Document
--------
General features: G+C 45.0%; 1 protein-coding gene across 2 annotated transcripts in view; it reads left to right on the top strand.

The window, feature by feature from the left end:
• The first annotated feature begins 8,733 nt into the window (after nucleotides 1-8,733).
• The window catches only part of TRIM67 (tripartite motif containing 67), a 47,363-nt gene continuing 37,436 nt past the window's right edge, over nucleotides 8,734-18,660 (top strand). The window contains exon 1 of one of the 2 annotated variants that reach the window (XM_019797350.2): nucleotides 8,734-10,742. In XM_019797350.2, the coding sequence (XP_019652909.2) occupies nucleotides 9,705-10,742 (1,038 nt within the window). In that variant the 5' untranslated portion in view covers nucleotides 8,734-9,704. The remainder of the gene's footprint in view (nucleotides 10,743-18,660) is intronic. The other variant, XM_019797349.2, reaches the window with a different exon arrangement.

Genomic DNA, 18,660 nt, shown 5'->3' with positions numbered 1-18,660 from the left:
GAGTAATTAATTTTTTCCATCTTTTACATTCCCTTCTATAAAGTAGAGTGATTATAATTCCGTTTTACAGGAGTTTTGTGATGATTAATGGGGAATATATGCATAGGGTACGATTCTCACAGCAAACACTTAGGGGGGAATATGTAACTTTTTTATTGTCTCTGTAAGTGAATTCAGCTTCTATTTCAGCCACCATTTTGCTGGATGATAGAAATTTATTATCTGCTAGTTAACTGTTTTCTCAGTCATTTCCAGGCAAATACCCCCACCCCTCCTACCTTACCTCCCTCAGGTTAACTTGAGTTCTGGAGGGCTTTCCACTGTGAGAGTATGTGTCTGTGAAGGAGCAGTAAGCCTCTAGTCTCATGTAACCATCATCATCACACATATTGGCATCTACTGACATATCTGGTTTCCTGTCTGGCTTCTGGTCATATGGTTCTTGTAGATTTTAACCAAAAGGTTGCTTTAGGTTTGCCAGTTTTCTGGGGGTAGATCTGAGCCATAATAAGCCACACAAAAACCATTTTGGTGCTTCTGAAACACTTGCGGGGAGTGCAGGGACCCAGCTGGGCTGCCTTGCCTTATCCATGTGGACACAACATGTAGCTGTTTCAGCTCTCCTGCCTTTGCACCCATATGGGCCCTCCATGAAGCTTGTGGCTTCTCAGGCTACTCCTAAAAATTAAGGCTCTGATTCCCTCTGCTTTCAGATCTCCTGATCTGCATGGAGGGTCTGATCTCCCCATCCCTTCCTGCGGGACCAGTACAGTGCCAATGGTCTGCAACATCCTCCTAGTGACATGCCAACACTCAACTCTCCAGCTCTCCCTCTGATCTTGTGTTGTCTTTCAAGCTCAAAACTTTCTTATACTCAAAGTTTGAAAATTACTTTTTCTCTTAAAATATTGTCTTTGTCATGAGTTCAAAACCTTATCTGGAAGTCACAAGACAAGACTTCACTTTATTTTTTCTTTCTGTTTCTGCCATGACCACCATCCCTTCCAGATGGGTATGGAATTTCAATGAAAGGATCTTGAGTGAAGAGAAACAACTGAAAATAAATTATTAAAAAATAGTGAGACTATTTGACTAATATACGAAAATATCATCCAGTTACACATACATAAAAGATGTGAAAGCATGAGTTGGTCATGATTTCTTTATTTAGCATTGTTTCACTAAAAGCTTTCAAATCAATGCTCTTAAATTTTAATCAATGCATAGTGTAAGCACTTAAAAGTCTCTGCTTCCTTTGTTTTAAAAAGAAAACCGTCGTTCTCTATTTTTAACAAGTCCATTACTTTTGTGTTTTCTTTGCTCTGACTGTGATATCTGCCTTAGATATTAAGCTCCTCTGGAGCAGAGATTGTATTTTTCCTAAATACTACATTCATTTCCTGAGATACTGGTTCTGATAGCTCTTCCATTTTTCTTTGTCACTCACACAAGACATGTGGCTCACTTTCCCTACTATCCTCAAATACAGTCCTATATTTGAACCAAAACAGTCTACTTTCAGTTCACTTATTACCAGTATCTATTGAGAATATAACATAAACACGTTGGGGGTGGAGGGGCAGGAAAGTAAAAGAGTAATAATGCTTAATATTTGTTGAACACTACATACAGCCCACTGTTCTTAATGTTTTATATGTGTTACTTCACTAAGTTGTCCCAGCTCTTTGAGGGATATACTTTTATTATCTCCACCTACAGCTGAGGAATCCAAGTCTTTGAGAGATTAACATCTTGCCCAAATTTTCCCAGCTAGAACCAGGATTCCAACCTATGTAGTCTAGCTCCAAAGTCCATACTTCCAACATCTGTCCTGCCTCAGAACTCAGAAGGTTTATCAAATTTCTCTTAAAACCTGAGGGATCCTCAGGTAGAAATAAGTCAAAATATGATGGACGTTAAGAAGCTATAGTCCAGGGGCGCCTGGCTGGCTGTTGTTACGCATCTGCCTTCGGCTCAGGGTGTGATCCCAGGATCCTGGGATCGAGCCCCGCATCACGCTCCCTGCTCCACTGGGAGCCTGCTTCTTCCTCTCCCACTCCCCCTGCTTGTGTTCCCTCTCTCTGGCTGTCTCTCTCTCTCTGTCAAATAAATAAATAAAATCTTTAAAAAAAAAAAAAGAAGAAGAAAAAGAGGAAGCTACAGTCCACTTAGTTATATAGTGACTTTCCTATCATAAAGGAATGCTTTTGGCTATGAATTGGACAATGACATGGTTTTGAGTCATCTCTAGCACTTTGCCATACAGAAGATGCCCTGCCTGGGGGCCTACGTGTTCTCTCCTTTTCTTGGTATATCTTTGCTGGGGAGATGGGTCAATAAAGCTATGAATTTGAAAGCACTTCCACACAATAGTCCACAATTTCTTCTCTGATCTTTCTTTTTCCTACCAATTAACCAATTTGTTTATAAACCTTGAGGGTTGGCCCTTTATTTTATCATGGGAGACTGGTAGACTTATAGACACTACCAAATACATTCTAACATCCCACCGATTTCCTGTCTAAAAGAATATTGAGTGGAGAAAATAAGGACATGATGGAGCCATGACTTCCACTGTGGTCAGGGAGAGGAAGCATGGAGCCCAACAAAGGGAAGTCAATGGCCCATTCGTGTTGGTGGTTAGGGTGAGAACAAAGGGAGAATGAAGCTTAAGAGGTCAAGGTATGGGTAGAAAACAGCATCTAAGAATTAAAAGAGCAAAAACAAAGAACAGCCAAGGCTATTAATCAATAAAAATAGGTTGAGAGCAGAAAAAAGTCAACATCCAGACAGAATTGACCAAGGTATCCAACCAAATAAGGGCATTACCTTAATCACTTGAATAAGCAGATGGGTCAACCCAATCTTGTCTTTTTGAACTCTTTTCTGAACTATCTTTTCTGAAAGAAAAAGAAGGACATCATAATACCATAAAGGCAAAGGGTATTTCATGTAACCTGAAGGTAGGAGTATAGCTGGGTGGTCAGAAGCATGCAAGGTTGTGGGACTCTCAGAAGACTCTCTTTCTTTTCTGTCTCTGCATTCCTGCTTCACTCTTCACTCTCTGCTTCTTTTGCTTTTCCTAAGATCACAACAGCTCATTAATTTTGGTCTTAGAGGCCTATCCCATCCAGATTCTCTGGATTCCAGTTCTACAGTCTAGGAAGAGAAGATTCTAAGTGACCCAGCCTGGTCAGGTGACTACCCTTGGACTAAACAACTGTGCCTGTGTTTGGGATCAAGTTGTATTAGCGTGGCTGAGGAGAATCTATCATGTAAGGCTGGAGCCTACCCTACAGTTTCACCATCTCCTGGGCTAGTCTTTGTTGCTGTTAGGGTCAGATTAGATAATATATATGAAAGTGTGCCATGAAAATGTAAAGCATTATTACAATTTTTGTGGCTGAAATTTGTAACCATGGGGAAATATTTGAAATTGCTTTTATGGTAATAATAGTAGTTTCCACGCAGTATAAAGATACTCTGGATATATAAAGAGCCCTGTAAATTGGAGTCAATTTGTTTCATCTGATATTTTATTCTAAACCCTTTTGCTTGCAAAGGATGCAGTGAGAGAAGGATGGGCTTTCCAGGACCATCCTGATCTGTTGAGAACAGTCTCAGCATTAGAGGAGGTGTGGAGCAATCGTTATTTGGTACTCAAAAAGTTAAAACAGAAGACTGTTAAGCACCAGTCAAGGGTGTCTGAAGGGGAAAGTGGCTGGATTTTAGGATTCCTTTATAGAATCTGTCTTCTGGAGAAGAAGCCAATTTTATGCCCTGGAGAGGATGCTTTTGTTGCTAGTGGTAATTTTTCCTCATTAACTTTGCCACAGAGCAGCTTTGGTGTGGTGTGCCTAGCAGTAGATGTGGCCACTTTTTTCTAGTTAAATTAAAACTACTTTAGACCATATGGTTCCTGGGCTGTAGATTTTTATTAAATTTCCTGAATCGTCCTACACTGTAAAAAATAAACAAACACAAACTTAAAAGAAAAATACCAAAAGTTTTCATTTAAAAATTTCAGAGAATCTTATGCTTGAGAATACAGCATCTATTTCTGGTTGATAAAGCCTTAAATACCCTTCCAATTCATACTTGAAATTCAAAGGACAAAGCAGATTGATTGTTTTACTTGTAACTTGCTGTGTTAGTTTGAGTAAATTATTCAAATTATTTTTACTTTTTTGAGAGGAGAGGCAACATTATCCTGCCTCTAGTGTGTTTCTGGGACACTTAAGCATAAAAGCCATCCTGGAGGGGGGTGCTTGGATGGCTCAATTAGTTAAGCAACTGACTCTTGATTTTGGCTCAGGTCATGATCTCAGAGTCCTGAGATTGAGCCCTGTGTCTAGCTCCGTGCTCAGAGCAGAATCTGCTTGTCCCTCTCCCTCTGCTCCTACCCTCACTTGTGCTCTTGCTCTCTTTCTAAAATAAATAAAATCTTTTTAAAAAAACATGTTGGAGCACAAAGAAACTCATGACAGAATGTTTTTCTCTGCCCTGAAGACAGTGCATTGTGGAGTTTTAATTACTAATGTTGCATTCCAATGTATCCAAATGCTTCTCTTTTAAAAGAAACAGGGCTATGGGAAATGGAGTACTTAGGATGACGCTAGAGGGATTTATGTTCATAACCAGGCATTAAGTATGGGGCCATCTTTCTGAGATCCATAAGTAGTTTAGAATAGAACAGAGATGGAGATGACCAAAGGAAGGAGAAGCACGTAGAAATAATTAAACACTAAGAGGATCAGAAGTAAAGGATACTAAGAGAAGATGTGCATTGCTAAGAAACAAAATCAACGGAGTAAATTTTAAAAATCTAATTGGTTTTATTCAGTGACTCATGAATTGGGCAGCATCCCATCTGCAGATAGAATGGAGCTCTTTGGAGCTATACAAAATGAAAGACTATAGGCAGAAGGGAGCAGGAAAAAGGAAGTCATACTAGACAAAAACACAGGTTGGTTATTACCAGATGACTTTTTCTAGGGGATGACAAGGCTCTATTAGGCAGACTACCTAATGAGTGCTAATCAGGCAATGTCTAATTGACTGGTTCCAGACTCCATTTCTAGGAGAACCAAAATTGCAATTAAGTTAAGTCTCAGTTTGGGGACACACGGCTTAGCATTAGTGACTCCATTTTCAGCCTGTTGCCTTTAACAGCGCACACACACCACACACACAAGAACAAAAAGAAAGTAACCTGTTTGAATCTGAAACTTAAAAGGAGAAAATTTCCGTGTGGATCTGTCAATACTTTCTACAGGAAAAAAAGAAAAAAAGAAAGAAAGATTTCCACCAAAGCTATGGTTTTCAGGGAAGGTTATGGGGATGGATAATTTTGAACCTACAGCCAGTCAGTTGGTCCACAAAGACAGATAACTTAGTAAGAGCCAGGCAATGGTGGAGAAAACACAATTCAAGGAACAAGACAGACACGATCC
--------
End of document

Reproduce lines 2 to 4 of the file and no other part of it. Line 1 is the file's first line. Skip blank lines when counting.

The window, feature by feature from the left end:
• The first annotated feature begins 8,733 nt into the window (after nucleotides 1-8,733).
• The window catches only part of TRIM67 (tripartite motif containing 67), a 47,363-nt gene continuing 37,436 nt past the window's right edge, over nucleotides 8,734-18,660 (top strand). The window contains exon 1 of one of the 2 annotated variants that reach the window (XM_019797350.2): nucleotides 8,734-10,742. In XM_019797350.2, the coding sequence (XP_019652909.2) occupies nucleotides 9,705-10,742 (1,038 nt within the window). In that variant the 5' untranslated portion in view covers nucleotides 8,734-9,704. The remainder of the gene's footprint in view (nucleotides 10,743-18,660) is intronic. The other variant, XM_019797349.2, reaches the window with a different exon arrangement.